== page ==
Many children have invisible friends that accompany them wherever they go. I know I did. Even now, I often imagine an interlocutor listening to me when I figure things out. In fact, one is there now, as I write, playing the part of a future reader. I sometimes stop writing and read what I have just written through his eyes. He catches a lot of problems I might have missed. When I write fiction, the characters populate my head. I sometimes lie in bed wondering what they will do the next day. All this is very useful.
The characters that appear in your dreams are also subpersonalities. You created and placed them on the stage to perform as simulated people. You may think you’re dreaming of actual people; but no, it’s a dream and the characters there are your own creation. They represent as much, or more about you as they do about the real person. So, when you dream of having sex with a beautiful woman who works in the next cubicle at your actual job, you can tell your wife you weren’t dreaming of sex with your co-worker, you were joining with a female part of you in joyful union. If you admit that, you actually do have the hots for your co-worker, your therapist will say you have the hots because she resembles your subpersonality. We’ll never know for sure. Dream interpretations can only be judged by what they reveal.
Subpersonalities figure into the relationships you have with other people, including those you are closest to and believe you know the best. First of all, you never really know them. At best, all you have is your idea of them. We see this most clearly in the ideas an adult child has of their parents. The image they have of their mother, for instance, may be based on facts, but they are facts that were interpreted by a child. Once these models are formed, it’s difficult to revise them. You might be continuing to rely on the simulated mother you constructed when you were a child long after you could have gained a mature understanding of your actual mother.
The same thing can happen between adults, even those who are in committed relationships. You’ve seen this. When you fall in love with someone, it’s easy to dismiss all the red flags that should have warned you of problems. You’ve constructed an idealized image of your beloved. Then, when you cannot ignore the problems, it gets to be that you can’t see anything but the problems, so that even the nice things he does are framed as dastardly attempts to pull one over on you. You have created the image of a monster out of the person you once loved. These images are more subpersonalities.
If this wasn’t bad enough, you have some subpersonalities that you’re not proud of. I wasn’t proud of getting into fights in the hockey rink, even though the sport sometimes demanded it. It’s hard to acknowledge the dark side, so sometimes we project it on to others. We accuse them of acting just like our subpersonality acts, to get the spotlight off us.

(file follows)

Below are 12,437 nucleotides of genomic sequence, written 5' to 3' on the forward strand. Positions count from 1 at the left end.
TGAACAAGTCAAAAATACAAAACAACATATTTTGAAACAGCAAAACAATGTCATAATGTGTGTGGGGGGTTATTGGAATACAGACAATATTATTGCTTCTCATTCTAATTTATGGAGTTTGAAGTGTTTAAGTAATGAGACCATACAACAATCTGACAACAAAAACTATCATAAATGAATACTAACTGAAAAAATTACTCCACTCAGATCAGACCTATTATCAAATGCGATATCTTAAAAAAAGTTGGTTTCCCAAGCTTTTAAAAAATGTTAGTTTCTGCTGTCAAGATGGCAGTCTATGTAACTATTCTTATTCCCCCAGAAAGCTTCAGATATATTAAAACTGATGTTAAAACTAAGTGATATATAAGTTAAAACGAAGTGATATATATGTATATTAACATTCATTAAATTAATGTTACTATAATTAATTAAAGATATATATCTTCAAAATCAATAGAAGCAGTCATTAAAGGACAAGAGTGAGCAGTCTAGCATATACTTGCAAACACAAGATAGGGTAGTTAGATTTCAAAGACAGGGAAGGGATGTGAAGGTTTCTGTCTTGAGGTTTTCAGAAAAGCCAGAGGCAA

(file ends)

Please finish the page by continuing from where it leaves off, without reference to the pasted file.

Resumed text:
We see this happen often when people are looking for a mate. She has trouble disciplining her kids, so she picks a mate who’s comfortable doing it. She thinks she’s solved her problem, but she could have solved it herself. She could have learned to be an effective disciplinarian by bringing out that side of her but chose not to because she really doesn’t like that part. She outsourced the task to him. Well, guess what? She won’t like it when he does it, either. He’ll later seem excessively cruel and abusive to her.
If you can recognize the subpersonalities you have, including the ones you keep locked in the basement, you’ll be more patient with those who let theirs out. If you can recognize the subpersonalities of another, and he acts like a dick sometimes, you’ll know that it’s not because he is a dick, he’s just playing one for the occasion.
Altered States of Consciousness
Another time you may experience your own subpersonalities is when you are shitfaced drunk or under the influence of some other drug or activity that lowers inhibitions. I get more spontaneous and take social risks after I’ve had a few, when I wouldn’t otherwise. That’s because that side of me has been repressed somewhat. Many people are drawn into and get heavily involved in chemical use, just so they can feel free. It would be better if they could learn from the experience, so they don’t need to use the chemicals.
Perhaps this is how psychedelics can liberate people of old dysfunctional patterns of thoughts and behavior. The drugs unlock the dungeon where you keep those subpersonalities. The real challenge, though, is to not just lock them up again. It’s important to follow up those experiences with the real labor of integration. You need to take those released prisoners and find them a home and a job in your society.
It takes time to do this work. Subpersonalities do not arrive on the scene, announcing their presence, and hand you an owner’s manual so you know what to do with them. They often come disguised as you or others, so you must see through the mask to recognize the difference. You must experience them, have some kind of framework to know them by, be willing to enter into a relationship with them, and live with them. Only then is some kind of integration possible. Integration does not mean they all go away. Believe me, you shouldn’t want that because they all serve some useful purpose. Integration means you live together. It may mean you all play harmoniously together under the direction of another subpersonality, acting like a respected conductor, or it might look differently. I would not be the one to tell you how you must do it, but I will give you some ideas in a later installment, when I go through the therapeutic approaches to the issue. Anyway, it takes time, so that we very seldom see younger people who are able to wrangle their own heard of cats. Most older people don’t either, even though they, perhaps should have done so by now.
Next, as promised, I’ll describe the various therapeutic approaches to subpersonalities, so you can see how therapists handle them.